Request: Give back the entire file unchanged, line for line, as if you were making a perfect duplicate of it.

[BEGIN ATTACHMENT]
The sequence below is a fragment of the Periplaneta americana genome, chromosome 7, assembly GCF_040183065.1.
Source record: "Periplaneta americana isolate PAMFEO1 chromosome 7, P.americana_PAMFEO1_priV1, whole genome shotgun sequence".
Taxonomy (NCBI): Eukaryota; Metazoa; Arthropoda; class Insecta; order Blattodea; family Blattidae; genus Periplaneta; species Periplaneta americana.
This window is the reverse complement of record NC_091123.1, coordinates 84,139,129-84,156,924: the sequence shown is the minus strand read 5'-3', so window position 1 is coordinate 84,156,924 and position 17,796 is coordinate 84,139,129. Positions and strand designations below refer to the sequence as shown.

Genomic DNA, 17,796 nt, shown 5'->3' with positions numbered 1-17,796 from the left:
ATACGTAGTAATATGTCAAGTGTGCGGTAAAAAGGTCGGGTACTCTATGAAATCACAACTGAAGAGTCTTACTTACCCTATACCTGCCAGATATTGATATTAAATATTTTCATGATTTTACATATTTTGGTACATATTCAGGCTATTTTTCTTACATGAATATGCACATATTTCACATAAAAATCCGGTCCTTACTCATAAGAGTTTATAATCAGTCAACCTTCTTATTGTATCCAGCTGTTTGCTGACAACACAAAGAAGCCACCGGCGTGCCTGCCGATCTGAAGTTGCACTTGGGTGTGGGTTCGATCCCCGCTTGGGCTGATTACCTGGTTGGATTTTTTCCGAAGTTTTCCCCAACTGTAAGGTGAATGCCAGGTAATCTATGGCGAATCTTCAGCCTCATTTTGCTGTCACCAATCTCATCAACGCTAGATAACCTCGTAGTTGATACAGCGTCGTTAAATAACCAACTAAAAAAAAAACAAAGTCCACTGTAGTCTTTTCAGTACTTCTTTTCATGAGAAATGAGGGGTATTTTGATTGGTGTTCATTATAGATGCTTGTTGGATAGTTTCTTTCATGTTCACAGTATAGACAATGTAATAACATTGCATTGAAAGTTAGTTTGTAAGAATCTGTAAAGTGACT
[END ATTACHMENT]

The sequence below is a fragment of the Periplaneta americana genome, chromosome 7, assembly GCF_040183065.1.
Source record: "Periplaneta americana isolate PAMFEO1 chromosome 7, P.americana_PAMFEO1_priV1, whole genome shotgun sequence".
Taxonomy (NCBI): Eukaryota; Metazoa; Arthropoda; class Insecta; order Blattodea; family Blattidae; genus Periplaneta; species Periplaneta americana.
This window is the reverse complement of record NC_091123.1, coordinates 84,139,129-84,156,924: the sequence shown is the minus strand read 5'-3', so window position 1 is coordinate 84,156,924 and position 17,796 is coordinate 84,139,129. Positions and strand designations below refer to the sequence as shown.

Genomic DNA, 17,796 nt, shown 5'->3' with positions numbered 1-17,796 from the left:
ATACGTAGTAATATGTCAAGTGTGCGGTAAAAAGGTCGGGTACTCTATGAAATCACAACTGAAGAGTCTTACTTACCCTATACCTGCCAGATATTGATATTAAATATTTTCATGATTTTACATATTTTGGTACATATTCAGGCTATTTTTCTTACATGAATATGCACATATTTCACATAAAAATCCGGTCCTTACTCATAAGAGTTTATAATCAGTCAACCTTCTTATTGTATCCAGCTGTTTGCTGACAACACAAAGAAGCCACCGGCGTGCCTGCCGATCTGAAGTTGCACTTGGGTGTGGGTTCGATCCCCGCTTGGGCTGATTACCTGGTTGGATTTTTTCCGAAGTTTTCCCCAACTGTAAGGTGAATGCCAGGTAATCTATGGCGAATCTTCAGCCTCATTTTGCTGTCACCAATCTCATCAACGCTAGATAACCTCGTAGTTGATACAGCGTCGTTAAATAACCAACTAAAAAAAAAACAAAGTCCACTGTAGTCTTTTCAGTACTTCTTTTCATGAGAAATGAGGGGTATTTTGATTGGTGTTCATTATAGATGCTTGTTGGATAGTTTCTTTCATGTTCACAGTATAGACAATGTAATAACATTGCATTGAAAGTTAGTTTGTAAGAATCTGTAAAGTGACT